The black poppies flowered exquisitely in July …And then the pots had to be brought into the house to protect the flowers from the powerful gusty – and unseasonal – winds. It has been so very windy this summer! I think the winds of summer 2020 will remain in my memory longer than the covid restrictions …There have been a awful lot of damp and foggy days – this was June … And even though the flower beds looked glorious with August colour, so many days have been overcast … Sometimes it’s been nastier than overcast – truly a miserable August day here, but, yes, there was light on the horizon …And, of course, when the weather’s gloomy, the beach empties – but it is still insanely beautiful … And fascinating to explore the seafoam – even us adults can’t resist …Despite some awful weather …We have been to the beach often enough to find some fascinating new beach treasures. I’ve never found old leather shoes before … This has to be one of the haggiest hagstones …Undeterred by the ups and downs of the weather, we have walked and walked, exploring inland Northumberland as perhaps never before. The countryside is so immensely varied round here – we have managed to find delightful places to explore for every sort of weather the gods have deigned to send us.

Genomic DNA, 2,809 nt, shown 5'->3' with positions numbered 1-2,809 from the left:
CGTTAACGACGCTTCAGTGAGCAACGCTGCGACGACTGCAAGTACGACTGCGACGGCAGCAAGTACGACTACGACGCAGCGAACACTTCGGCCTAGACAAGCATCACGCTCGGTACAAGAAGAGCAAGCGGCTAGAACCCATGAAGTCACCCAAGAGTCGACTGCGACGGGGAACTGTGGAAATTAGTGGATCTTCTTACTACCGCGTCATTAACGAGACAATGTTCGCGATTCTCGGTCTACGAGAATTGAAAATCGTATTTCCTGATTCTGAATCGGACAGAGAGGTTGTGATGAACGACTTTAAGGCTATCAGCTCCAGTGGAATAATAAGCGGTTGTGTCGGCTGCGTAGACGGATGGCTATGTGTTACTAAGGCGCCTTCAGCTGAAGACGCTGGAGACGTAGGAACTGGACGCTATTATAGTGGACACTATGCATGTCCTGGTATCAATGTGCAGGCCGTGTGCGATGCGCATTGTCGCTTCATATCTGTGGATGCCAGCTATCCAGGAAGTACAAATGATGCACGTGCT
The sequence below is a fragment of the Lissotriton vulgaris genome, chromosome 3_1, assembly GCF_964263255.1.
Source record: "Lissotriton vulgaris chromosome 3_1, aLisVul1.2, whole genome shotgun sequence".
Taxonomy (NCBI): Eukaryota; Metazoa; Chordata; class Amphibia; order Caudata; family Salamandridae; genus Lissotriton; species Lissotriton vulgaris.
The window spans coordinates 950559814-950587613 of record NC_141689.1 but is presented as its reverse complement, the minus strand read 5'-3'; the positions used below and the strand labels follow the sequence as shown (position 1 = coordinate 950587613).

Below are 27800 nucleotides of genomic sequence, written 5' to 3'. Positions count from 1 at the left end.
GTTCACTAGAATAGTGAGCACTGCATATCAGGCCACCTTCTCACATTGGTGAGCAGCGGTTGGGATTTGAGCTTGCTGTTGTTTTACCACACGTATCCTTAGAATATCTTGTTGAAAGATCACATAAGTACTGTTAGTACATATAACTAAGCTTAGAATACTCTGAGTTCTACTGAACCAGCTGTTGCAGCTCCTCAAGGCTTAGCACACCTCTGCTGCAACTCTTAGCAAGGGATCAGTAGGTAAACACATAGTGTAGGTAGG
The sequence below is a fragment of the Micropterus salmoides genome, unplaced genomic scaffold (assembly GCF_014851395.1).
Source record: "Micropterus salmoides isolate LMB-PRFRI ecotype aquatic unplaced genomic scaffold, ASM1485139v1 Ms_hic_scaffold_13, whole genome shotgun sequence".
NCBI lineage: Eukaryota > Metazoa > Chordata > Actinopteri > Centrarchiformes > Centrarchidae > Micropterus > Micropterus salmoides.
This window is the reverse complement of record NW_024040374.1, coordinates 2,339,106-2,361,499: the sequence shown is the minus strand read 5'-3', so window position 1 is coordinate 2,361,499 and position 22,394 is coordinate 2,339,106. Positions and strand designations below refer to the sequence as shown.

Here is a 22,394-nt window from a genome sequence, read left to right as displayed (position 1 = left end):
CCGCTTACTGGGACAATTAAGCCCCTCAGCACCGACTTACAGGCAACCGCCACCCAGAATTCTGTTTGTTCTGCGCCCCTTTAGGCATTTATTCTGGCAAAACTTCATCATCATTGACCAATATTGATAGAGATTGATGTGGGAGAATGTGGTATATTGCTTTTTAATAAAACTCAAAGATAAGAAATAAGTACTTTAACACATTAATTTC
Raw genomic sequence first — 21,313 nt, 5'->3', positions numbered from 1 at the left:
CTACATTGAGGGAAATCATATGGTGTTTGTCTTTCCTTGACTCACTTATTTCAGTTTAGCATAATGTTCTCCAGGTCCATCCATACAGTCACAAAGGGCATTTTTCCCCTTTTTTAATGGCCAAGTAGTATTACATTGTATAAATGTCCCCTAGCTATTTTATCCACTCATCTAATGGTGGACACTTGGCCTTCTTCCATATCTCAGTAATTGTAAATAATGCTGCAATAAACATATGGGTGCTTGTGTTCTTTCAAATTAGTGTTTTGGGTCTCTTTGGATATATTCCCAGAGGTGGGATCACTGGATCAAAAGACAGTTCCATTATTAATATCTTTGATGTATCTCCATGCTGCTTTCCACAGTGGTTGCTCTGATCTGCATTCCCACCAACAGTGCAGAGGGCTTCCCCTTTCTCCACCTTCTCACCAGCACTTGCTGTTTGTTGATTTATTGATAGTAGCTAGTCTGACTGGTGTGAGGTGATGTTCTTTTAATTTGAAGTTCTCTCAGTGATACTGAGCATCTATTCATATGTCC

In late June’s scorching temperatures we headed for Hepburn woods to walk in the shade of the trees …It had a primeval feel to it …July saw us walking along the Tweed from Horncliffe – a day of sunshine and showers. Not my favourite walk – I can’t quite put my finger on why. Perhaps because it was overcast most of the way so the Tweed definitely wasn’t looking its best, and perhaps because this is all very much managed angler country. Still beautiful …Mown pathways – really to provide ease of access for anglers – make for easy walking …Interesting to see the weirs …July also saw us heading up Humbledon Hill on the edge of the Cheviots. This lingers in my memory as a star of a walk. For starters, the summer flowers were stunningly lovely. Whether it be banks of wild thyme …Or the intermingling of flowers and grasses and views …Or heavenly walking on soft springy grass up gentle gradients amid majestic surroundings …Or the view at the top – it was all just lovely. I dream of it still …But then July’s Cornhill walk was good too. This was along the old railway track that used to run from Berwick to Kelso. Wonderful wild flowers, easy level walking …And old bridges making such a powerful statement in the landscape … August saw us back in the Cheviot’s – this time walking up Great Hetha. We’ve climbed Great Hetha several times before, but never followed this particular route previously. Starting in the College Valley, we headed up through forestry plantations to little Trowupburn Farm, nestling in the folds of the hills …Then – on and up and up – To the glorious top – and the view …What a place for a picnic!We were back walking the old railway line again in September – these are great walks when the weather on the coast is just too windy for comfort. This time we followed a circular walk from Wark-on-Tweed …In the weeks since we last walked the old railway line, autumn has come …Fields have been harvested. So very beautiful …Last week we headed back to Hepburn woods, not to walk there but to use it as a base to climb up to Ros Castle Camp. Stunning views of the Cheviots and the Glen valley were the reward for this steep climb … Up and up through the heathery moorland …Then the next climb up to Ros Castle Camp itself …At the Sir Edward Grey memorial on the trig point at the top …With views over the moorland to the North Sea …And a brief stop at Chillingham Church on the way home – but alas, the church was still shut under Covid regulations … Back at home most of the fields have been harvested now …The last of the summer flowers are still hanging on as the golden field is ploughed brown …Our thoughts are turning – with the rest of the country – to winter and the fears of another Covid outbreak. At one time there were reports in the news of cats carrying the Covid virus …Are we bovvered? say Eggy and Ilsa – Naaaah!Alas, I cannot say with the cats that I am not “bovvered”. Our Seaview sanctuary has offered great solace through these summer months, but fear and worry are not far away. Some of the younger members of our family are looking for employment and some are travelling back to work again. Older folk have Covid in their care homes. Hearts for so very many are heavy. Stay safe.